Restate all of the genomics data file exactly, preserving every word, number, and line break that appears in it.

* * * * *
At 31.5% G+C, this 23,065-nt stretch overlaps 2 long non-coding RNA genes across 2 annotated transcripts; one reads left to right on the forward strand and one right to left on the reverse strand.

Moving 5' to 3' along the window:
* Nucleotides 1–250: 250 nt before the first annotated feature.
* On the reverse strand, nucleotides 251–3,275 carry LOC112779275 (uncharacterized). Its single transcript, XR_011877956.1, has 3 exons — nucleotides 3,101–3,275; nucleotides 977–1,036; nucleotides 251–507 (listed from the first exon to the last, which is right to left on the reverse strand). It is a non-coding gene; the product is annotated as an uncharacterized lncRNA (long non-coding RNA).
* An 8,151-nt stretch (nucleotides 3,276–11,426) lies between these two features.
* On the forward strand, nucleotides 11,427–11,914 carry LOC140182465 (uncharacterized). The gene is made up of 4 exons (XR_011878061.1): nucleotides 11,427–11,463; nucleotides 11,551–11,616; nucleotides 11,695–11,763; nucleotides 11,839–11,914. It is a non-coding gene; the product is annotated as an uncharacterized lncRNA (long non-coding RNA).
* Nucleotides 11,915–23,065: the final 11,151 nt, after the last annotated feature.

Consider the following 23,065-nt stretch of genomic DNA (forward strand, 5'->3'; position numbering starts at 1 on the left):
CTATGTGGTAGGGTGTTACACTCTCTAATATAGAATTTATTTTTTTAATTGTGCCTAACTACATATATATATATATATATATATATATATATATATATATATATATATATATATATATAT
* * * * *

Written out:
At 31.5% G+C, this 23,065-nt stretch overlaps 2 long non-coding RNA genes across 2 annotated transcripts; one reads left to right on the forward strand and one right to left on the reverse strand.

Moving 5' to 3' along the window:
* Nucleotides 1–250: 250 nt before the first annotated feature.
* On the reverse strand, nucleotides 251–3,275 carry LOC112779275 (uncharacterized). Its single transcript, XR_011877956.1, has 3 exons — nucleotides 3,101–3,275; nucleotides 977–1,036; nucleotides 251–507 (listed from the first exon to the last, which is right to left on the reverse strand). It is a non-coding gene; the product is annotated as an uncharacterized lncRNA (long non-coding RNA).
* An 8,151-nt stretch (nucleotides 3,276–11,426) lies between these two features.
* On the forward strand, nucleotides 11,427–11,914 carry LOC140182465 (uncharacterized). The gene is made up of 4 exons (XR_011878061.1): nucleotides 11,427–11,463; nucleotides 11,551–11,616; nucleotides 11,695–11,763; nucleotides 11,839–11,914. It is a non-coding gene; the product is annotated as an uncharacterized lncRNA (long non-coding RNA).
* Nucleotides 11,915–23,065: the final 11,151 nt, after the last annotated feature.

Consider the following 23,065-nt stretch of genomic DNA (forward strand, 5'->3'; position numbering starts at 1 on the left):
CTATGTGGTAGGGTGTTACACTCTCTAATATAGAATTTATTTTTTTAATTGTGCCTAACTACATATATATATATATATATATATATATATATATATATATATATATATATATATATATAT